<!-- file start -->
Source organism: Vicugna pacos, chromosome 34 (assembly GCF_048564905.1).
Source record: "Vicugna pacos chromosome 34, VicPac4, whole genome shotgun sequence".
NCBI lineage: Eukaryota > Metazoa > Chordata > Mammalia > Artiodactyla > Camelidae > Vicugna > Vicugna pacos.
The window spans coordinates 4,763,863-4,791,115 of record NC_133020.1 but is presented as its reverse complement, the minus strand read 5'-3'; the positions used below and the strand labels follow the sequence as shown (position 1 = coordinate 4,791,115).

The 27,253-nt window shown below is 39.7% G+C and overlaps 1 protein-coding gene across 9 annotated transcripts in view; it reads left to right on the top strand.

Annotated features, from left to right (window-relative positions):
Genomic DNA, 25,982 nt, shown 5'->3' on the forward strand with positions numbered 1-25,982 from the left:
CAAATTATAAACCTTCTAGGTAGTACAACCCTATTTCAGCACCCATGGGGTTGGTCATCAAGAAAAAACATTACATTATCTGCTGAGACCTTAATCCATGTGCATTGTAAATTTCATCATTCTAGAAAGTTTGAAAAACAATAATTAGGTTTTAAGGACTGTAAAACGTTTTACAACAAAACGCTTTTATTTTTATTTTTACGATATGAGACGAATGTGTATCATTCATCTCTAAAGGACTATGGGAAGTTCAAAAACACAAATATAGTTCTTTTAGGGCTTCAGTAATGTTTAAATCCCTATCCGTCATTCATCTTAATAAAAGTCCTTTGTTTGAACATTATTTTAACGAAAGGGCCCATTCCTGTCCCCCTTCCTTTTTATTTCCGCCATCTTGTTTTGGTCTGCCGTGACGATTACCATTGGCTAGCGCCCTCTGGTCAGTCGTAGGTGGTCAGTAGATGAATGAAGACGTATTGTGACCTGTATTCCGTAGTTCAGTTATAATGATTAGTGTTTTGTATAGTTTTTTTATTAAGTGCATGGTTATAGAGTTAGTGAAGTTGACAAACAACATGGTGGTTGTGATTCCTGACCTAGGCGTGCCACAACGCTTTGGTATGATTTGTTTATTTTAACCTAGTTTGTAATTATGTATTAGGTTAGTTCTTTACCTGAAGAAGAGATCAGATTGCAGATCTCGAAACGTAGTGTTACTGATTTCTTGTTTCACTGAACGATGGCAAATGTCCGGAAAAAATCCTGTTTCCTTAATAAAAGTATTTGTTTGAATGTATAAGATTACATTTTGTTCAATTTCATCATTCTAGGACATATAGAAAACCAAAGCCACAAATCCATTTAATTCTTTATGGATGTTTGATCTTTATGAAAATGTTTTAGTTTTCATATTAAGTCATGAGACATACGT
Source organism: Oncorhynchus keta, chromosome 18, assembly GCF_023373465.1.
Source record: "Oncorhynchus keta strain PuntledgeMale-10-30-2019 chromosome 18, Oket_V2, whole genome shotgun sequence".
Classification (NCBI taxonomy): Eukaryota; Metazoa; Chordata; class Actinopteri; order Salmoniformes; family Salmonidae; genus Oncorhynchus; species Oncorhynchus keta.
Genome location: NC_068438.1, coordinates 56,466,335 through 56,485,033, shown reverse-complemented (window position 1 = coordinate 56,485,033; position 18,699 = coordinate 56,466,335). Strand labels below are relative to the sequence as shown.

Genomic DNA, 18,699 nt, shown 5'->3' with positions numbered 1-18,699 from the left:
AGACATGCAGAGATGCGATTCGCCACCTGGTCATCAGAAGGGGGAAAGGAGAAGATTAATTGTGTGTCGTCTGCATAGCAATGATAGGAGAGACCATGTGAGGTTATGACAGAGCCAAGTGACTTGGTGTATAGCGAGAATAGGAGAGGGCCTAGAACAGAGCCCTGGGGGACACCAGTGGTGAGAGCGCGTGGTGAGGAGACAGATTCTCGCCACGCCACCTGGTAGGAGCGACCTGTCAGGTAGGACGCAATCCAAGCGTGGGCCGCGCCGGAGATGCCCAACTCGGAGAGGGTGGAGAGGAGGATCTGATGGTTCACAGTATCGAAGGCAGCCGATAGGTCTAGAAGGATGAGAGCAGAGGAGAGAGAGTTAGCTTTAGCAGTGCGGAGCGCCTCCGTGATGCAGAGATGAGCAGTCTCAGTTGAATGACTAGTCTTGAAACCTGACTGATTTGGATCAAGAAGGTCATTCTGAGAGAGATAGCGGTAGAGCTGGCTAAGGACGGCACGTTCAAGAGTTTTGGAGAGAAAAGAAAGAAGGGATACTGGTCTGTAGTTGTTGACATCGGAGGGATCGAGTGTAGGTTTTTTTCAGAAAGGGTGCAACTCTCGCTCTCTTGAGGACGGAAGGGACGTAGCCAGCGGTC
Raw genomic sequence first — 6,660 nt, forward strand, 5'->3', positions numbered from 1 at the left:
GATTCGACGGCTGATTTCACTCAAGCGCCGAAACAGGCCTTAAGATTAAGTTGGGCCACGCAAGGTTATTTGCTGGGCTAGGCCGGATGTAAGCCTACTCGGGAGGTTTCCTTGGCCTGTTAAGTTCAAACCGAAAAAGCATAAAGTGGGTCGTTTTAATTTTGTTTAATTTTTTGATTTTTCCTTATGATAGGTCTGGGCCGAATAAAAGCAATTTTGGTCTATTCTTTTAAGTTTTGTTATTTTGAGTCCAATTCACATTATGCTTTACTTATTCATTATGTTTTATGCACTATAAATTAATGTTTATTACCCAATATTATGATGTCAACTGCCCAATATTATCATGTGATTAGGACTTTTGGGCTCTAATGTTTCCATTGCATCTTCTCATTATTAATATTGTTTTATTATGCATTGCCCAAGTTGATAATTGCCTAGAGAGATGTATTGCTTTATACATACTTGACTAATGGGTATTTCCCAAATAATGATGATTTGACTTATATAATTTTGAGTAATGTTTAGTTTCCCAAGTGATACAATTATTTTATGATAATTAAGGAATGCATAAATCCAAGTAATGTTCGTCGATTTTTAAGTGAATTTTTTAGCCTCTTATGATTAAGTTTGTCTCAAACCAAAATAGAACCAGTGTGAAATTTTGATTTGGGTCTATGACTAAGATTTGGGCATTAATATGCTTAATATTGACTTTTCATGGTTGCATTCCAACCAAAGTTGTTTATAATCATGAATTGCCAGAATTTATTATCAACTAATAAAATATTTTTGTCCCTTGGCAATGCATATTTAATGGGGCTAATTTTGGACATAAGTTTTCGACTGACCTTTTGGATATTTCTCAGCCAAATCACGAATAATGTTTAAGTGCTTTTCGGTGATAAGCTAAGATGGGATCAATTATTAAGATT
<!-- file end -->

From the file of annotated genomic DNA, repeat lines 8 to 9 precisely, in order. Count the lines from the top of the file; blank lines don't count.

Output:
CAAATTATAAACCTTCTAGGTAGTACAACCCTATTTCAGCACCCATGGGGTTGGTCATCAAGAAAAAACATTACATTATCTGCTGAGACCTTAATCCATGTGCATTGTAAATTTCATCATTCTAGAAAGTTTGAAAAACAATAATTAGGTTTTAAGGACTGTAAAACGTTTTACAACAAAACGCTTTTATTTTTATTTTTACGATATGAGACGAATGTGTATCATTCATCTCTAAAGGACTATGGGAAGTTCAAAAACACAAATATAGTTCTTTTAGGGCTTCAGTAATGTTTAAATCCCTATCCGTCATTCATCTTAATAAAAGTCCTTTGTTTGAACATTATTTTAACGAAAGGGCCCATTCCTGTCCCCCTTCCTTTTTATTTCCGCCATCTTGTTTTGGTCTGCCGTGACGATTACCATTGGCTAGCGCCCTCTGGTCAGTCGTAGGTGGTCAGTAGATGAATGAAGACGTATTGTGACCTGTATTCCGTAGTTCAGTTATAATGATTAGTGTTTTGTATAGTTTTTTTATTAAGTGCATGGTTATAGAGTTAGTGAAGTTGACAAACAACATGGTGGTTGTGATTCCTGACCTAGGCGTGCCACAACGCTTTGGTATGATTTGTTTATTTTAACCTAGTTTGTAATTATGTATTAGGTTAGTTCTTTACCTGAAGAAGAGATCAGATTGCAGATCTCGAAACGTAGTGTTACTGATTTCTTGTTTCACTGAACGATGGCAAATGTCCGGAAAAAATCCTGTTTCCTTAATAAAAGTATTTGTTTGAATGTATAAGATTACATTTTGTTCAATTTCATCATTCTAGGACATATAGAAAACCAAAGCCACAAATCCATTTAATTCTTTATGGATGTTTGATCTTTATGAAAATGTTTTAGTTTTCATATTAAGTCATGAGACATACGT
Source organism: Oncorhynchus keta, chromosome 18, assembly GCF_023373465.1.